Seminar Report: Notated Music in the Digital Sphere

Will there ever be a Google Books for music? Can motivic searches of a fugue be automated? Are partbooks plagued by iron gall ink deterioration lost forever? These were some of the questions posed last month in Oslo at the seminar Notated Music in the Digital Sphere: Possibilities and Limitations at the National Library of Norway. It was organized by our RISM Norway colleague Margrethe Bue of the Music Section.

I (Jennifer Ward) from the RISM Central Office was invited to talk about the role that RISM plays in the digital landscape. I emphasized the data structure and utility of Muscat, our cataloging program, in order to show how it and the RISM data can be used as a tool for a variety of research projects. Coming from this perspective, it was interesting to hear about some projects that seem very far away from RISM, such as preserving the music and performances of 20th-century electronic compositions, but that are also concerned with questions of description and access.

Three presentations in particular intersected with RISM's interests. Axel Teich Geertinger (Danish Centre for Music Editing, Royal Danish Library) showed how music can be encoded using principles from the Music Encoding Initiative (MEI) and is thus rendered searchable and presentable, even if layers of notation are somewhat complex (see the Beethovens Werkstatt project) or used for online catalogs of works. Andrew Hankinson (Bodleian Libraries) gave a demonstration about how, among other things, the IIIF framework can offer a way to provide access to the staggeringly enormous and ever-increasing collection of digital images that libraries are hosting and are faced with the challenge of managing. Once images are encoded accordingly, a search engine can be built that enables the user to search for a clef, for example, so you can see all instances of that clef within a particular body of digitized manuscripts and study scribal similarity.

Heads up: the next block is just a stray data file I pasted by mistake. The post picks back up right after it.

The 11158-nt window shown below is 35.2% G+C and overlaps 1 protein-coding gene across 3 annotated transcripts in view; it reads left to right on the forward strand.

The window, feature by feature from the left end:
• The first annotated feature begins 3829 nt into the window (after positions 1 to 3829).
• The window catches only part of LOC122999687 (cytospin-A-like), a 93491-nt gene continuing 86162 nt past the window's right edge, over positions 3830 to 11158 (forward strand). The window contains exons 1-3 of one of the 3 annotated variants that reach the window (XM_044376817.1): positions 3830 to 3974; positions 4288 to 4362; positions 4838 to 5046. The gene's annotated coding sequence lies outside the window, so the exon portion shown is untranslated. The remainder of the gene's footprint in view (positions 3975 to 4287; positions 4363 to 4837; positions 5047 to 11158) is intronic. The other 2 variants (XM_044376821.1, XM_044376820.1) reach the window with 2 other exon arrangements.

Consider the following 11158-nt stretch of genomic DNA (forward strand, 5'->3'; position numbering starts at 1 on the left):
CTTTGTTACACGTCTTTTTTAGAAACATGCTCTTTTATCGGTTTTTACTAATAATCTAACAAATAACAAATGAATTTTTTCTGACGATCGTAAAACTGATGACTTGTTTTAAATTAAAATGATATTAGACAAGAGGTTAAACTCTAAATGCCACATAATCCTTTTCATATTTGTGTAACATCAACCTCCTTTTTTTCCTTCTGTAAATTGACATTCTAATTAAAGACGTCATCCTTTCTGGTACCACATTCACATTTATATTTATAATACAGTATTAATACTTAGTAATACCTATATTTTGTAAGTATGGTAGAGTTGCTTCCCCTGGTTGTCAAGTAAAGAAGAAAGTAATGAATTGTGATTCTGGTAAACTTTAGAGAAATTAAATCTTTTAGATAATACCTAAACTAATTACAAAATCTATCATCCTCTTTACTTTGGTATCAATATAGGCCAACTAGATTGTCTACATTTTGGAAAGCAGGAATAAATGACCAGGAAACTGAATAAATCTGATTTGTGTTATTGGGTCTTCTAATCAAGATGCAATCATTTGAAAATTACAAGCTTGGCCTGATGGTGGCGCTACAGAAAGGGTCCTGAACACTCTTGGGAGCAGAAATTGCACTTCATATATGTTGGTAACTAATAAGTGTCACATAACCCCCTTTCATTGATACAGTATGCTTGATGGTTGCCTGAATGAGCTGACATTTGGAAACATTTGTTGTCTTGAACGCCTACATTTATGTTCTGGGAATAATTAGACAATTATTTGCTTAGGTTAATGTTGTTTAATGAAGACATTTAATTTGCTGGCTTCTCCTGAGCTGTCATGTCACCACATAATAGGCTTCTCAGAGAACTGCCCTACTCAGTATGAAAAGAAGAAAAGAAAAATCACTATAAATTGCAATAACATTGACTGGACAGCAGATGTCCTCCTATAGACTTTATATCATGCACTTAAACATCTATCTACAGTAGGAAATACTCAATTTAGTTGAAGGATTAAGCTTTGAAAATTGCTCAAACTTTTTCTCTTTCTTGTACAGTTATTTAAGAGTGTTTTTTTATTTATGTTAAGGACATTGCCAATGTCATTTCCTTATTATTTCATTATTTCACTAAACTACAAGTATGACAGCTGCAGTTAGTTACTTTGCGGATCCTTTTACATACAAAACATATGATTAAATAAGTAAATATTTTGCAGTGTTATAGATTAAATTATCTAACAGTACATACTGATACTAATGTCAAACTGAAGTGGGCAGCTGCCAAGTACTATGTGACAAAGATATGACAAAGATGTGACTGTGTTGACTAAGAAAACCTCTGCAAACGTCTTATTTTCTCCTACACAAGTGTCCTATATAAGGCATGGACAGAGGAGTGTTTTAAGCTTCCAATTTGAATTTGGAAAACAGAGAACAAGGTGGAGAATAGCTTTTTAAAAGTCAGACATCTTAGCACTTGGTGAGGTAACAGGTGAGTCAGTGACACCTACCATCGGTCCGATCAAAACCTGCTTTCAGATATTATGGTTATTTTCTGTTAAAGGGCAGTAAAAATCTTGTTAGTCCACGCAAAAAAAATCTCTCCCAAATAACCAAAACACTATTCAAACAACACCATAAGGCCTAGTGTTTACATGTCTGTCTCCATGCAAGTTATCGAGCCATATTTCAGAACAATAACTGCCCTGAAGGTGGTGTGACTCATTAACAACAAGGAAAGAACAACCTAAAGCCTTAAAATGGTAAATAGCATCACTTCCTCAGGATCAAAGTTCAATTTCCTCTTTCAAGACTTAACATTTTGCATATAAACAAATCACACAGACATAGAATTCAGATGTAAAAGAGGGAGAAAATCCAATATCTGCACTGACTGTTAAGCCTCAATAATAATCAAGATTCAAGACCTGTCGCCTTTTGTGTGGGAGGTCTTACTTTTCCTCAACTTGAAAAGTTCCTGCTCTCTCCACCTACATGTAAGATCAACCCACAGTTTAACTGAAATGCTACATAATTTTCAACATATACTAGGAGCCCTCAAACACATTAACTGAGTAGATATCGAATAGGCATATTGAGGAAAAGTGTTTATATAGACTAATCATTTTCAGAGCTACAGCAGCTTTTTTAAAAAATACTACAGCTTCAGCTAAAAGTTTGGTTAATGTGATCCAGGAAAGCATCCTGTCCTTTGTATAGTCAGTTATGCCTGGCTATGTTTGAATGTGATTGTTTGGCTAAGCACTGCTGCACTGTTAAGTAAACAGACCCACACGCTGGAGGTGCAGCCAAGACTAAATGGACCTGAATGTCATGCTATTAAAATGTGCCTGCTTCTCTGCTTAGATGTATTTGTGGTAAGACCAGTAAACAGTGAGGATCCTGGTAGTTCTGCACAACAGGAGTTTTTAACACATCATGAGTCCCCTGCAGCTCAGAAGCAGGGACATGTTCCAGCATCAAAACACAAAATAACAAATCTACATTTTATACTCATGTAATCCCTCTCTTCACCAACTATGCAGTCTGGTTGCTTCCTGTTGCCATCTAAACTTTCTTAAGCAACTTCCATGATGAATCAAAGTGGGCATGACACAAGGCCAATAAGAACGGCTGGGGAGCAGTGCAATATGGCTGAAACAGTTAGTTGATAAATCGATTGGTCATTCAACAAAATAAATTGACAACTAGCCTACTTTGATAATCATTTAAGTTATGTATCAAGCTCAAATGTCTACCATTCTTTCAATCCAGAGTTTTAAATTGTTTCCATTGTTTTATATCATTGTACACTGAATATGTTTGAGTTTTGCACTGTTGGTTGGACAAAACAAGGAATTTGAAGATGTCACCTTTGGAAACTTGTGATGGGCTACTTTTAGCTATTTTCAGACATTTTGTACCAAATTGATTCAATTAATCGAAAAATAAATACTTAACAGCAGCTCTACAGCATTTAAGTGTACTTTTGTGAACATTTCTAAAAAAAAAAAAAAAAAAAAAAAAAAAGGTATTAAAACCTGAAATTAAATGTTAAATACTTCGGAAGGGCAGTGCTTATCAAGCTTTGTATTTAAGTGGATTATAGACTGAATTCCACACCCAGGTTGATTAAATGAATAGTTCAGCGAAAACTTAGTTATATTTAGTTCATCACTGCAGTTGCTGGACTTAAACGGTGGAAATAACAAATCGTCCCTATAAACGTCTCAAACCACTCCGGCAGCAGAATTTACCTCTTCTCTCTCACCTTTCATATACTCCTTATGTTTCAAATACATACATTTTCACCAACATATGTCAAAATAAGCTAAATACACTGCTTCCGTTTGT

Julia Craig-McFeely (University of Oxford, DIAMM) gave us a behind-the-scenes look at what she called the "forensic digital recovery" of 500-year-old partbooks corroded by iron gall ink. Using Photoshop and a team of dedicated volunteers, high-quality scans of John Sadler's Partbooks (GB-Ob Mus.e.1-5) were manipulated to clean up sections affected by acidic damage and reveal notes that were otherwise seemingly lost. The result is a digital set of partbooks that is now available for performance and study. This hypnotic video shows the two-hour process (for just this one page!) condensed into 8 minutes:



The National Library in Oslo is a relatively young institution, having been founded only in 1989, but of course the process of collecting and preserving cultural heritage items has been going on for much longer. The institution is in the former building of the University of Oslo Library, which was built in 1914. The National Library has made much of its holdings available online. I would like to thank Margrethe Bue for the kind invitation to speak at the seminar.

 

 

 

 

 

 

 

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